[Show abstract][Hide abstract] ABSTRACT: We studied the magnetoresistance (MR) of twisted bilayer graphene (tBLG) on electron transparent substrate. Samples of tBLG were assembled on free-standing silicon nitride (SiNx) membranes (<100 nm thick) by transferring chemical vapor deposition (CVD)-grown single layer graphene (SLG) twice; this allowed the measurement of the angle of rotation between the two layers, the twist angle, by electron diffraction using a transmission electron microscope (TEM). To compare with the previous reports on tBLG, we performed Raman spectroscopy on our samples. We measured the MR of tBLG for two different twist angles: 2° (small) and 18° (large). The MR showed superposition of two Shubnikov de Haas (SdH) oscillations for both angles. An analysis of the oscillation peaks by Landau fan diagrams showed difference as twist angle. While the large twist angle (18°) sample had two anomalous π Berry’s phases, the small twist angle (2°) sample had conventional 2π and anomalous π Berry’s phase depending on carrier density.
[Show abstract][Hide abstract] ABSTRACT: The nucleation and growth of carbon on catalytically active metal surfaces is one of the most important techniques to produce nanomaterials such as graphene or nanotubes. Here it is shown by in-situ electron microscopy that fullerene-like spherical clusters with diameters down to 0.4 nm and thus much smaller than C60 grow in a polymerized state on Co, Fe, or Ru surfaces. The cages appear on the surface of metallic islands in contact with graphene under heating to at least 650°C and successively cooling to less than 500°C. The formation of the small cages is explained by the segregation of carbon on a supersaturated metal, driven by kinetics. First principles energy calculations show that the clusters polymerize and can be attached to defects in graphene. Under compression, the polymerized cages appear in a crystalline structure.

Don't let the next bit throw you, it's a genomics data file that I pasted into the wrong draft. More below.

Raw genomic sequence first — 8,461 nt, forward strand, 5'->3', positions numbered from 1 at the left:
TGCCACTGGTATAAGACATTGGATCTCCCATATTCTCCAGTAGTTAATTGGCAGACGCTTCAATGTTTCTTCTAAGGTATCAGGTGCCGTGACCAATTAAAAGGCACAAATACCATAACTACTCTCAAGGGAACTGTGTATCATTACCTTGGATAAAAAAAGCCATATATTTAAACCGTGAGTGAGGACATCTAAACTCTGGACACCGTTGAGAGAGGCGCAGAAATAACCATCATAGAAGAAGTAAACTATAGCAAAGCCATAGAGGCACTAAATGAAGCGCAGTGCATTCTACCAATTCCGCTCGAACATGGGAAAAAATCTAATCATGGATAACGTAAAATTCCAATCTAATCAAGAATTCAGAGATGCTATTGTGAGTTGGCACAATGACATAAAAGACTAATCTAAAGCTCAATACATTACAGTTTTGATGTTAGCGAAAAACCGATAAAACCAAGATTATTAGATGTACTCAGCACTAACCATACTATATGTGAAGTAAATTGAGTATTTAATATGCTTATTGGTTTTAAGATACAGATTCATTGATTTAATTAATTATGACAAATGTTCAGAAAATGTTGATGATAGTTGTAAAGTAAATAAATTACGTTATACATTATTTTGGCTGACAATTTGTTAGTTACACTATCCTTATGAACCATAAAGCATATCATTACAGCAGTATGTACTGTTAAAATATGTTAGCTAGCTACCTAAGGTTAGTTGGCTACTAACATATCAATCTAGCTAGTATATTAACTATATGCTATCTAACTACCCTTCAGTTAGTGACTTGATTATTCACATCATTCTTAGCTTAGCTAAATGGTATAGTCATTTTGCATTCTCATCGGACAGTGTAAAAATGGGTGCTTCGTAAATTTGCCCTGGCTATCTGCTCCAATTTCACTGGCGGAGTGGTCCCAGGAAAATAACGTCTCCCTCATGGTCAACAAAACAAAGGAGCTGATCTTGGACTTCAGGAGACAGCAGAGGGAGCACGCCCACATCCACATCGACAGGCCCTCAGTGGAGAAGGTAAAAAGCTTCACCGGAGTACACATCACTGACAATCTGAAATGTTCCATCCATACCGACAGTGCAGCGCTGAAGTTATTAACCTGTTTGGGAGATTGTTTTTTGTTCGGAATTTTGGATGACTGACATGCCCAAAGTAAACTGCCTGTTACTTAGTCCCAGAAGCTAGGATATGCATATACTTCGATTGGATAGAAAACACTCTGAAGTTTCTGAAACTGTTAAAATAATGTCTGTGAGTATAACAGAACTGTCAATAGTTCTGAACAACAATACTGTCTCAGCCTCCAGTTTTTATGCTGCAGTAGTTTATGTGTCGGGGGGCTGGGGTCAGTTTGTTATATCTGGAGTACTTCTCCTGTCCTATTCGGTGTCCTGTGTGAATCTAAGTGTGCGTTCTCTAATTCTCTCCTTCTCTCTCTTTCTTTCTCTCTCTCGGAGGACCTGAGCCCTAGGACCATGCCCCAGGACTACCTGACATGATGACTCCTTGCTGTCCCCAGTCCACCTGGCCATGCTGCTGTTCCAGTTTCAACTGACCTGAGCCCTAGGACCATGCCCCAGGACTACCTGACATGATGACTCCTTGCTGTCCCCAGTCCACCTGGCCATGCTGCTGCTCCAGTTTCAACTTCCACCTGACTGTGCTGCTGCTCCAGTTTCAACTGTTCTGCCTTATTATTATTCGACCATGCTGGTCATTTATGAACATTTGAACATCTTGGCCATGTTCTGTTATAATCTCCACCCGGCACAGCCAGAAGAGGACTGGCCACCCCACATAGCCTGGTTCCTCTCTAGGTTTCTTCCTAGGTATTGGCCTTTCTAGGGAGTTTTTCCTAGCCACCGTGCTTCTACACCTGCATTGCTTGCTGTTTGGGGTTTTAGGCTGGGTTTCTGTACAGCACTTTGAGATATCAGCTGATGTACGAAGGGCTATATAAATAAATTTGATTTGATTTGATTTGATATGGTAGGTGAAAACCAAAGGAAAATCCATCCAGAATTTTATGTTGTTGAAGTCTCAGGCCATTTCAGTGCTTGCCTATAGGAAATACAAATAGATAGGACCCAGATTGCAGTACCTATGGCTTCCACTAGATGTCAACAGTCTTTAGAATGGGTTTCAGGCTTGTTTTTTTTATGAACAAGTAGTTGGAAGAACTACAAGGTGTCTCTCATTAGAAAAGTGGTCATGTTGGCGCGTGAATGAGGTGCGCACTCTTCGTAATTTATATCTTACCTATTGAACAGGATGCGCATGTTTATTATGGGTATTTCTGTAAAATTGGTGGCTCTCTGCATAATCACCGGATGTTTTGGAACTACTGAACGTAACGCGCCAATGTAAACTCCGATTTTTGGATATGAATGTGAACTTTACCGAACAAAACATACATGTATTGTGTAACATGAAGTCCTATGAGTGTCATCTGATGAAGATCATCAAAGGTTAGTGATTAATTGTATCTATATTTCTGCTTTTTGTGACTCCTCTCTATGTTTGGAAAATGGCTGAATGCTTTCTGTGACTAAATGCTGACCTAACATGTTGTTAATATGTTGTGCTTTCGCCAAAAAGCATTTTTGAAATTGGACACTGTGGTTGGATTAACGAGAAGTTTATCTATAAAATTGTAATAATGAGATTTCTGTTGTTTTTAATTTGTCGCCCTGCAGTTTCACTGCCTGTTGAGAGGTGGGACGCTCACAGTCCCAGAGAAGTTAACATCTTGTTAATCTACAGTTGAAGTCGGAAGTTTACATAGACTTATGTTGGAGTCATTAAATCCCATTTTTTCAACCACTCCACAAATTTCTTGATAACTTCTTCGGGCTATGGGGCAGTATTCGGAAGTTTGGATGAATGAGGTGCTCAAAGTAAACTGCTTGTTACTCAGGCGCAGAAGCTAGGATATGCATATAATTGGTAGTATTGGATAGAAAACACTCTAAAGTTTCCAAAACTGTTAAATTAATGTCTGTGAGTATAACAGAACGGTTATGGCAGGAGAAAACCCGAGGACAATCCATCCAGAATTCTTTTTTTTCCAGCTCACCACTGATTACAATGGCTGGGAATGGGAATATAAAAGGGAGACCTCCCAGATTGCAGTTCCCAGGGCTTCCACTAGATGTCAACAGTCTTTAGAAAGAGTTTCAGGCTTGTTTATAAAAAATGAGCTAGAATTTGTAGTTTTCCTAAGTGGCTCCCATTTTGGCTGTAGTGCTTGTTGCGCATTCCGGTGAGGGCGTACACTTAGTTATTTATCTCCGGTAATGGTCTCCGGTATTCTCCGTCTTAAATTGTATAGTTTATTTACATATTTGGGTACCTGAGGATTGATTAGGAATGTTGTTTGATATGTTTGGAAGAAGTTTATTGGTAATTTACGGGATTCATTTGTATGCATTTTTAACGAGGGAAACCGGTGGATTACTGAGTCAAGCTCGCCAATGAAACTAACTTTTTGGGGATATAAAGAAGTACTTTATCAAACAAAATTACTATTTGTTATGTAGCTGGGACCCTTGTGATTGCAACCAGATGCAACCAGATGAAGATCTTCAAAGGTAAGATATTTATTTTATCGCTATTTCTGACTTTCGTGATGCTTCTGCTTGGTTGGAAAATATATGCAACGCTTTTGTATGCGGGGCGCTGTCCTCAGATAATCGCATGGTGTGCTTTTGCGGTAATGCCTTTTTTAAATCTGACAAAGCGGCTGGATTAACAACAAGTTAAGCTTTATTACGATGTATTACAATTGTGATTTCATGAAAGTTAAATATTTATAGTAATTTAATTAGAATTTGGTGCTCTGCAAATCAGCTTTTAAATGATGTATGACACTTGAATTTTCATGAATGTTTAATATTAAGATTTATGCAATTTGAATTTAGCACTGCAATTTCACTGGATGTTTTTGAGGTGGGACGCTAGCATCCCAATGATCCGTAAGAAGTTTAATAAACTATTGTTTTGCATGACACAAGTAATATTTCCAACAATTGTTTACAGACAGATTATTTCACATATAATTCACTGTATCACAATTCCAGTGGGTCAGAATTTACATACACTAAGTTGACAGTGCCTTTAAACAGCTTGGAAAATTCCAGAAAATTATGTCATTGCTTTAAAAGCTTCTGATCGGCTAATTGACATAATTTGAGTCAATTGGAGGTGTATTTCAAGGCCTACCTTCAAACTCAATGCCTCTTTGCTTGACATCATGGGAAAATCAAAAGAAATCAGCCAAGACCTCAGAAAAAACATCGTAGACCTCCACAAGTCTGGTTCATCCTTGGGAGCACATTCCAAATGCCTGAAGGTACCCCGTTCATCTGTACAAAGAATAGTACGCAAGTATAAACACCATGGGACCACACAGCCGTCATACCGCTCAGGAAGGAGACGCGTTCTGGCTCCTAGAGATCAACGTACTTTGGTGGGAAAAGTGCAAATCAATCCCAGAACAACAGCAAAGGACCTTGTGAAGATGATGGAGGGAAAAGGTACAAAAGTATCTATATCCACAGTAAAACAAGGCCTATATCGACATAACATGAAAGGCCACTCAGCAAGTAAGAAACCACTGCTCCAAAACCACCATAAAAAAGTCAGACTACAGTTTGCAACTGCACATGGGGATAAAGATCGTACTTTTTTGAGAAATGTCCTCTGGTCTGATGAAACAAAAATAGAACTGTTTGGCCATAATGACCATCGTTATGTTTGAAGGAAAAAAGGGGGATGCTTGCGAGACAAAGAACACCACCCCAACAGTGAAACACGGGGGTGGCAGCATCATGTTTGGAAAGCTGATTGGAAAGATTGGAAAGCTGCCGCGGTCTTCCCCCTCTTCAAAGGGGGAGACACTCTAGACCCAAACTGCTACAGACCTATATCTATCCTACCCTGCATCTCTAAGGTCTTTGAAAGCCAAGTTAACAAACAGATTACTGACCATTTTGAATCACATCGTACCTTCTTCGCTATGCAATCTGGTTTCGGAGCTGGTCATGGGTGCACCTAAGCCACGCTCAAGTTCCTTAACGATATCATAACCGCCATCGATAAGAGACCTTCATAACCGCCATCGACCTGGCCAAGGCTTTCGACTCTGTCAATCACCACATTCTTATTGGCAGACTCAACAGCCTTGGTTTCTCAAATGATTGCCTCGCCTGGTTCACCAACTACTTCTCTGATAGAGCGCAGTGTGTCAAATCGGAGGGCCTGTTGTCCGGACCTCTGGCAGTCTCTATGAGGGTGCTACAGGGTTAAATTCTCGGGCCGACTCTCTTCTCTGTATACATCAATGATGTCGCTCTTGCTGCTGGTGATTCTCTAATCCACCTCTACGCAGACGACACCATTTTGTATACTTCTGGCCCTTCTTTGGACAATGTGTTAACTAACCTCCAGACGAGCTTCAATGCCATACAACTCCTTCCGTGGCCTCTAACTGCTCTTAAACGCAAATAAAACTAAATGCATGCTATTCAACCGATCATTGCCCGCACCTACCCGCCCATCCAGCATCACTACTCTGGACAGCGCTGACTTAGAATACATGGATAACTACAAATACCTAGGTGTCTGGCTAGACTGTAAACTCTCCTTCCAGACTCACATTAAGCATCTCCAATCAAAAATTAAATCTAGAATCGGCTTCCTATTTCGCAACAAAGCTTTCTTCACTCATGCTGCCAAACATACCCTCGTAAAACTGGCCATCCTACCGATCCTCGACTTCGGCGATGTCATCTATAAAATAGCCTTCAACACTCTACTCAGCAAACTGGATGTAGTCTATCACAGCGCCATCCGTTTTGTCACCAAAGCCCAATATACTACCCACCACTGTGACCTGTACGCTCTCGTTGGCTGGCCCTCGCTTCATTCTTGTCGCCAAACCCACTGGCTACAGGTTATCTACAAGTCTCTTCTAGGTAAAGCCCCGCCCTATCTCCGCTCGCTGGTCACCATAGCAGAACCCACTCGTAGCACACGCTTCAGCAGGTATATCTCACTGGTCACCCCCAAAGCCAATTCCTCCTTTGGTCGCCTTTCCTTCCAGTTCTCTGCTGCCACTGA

[Show abstract][Hide abstract] ABSTRACT: Nanopores are now being used not only as an ionic current sensor but also as a means to localize molecules near alternative sensors with higher sensitivity and/or selectivity. One example is a solid-state nanopore embedded in a graphene nanoribbon (GNR) transistor. Such a device possesses the high conductivity needed for higher bandwidth measurements and, because of its single-atomic-layer thickness, can improve the spatial resolution of the measurement. Here measurements of ionic current through the nanopore are shown during double-stranded DNA (dsDNA) translocation, along with the simultaneous response of the neighboring GNR due to changes in the surrounding electric potential. Cross-talk originating from capacitive coupling between the two measurement channels is observed, resulting in a transient response in the GNR during DNA translocation; however, a modulation in device conductivity is not observed via an electric-field-effect response during DNA translocation. A field-effect response would scale with GNR source-drain voltage (Vds ), whereas the capacitive coupling does not scale with Vds . In order to take advantage of the high bandwidth potential of such sensors, the field-effect response must be enhanced. Potential field calculations are presented to outline a phase diagram for detection within the device parameter space, charting a roadmap for future optimization of such devices.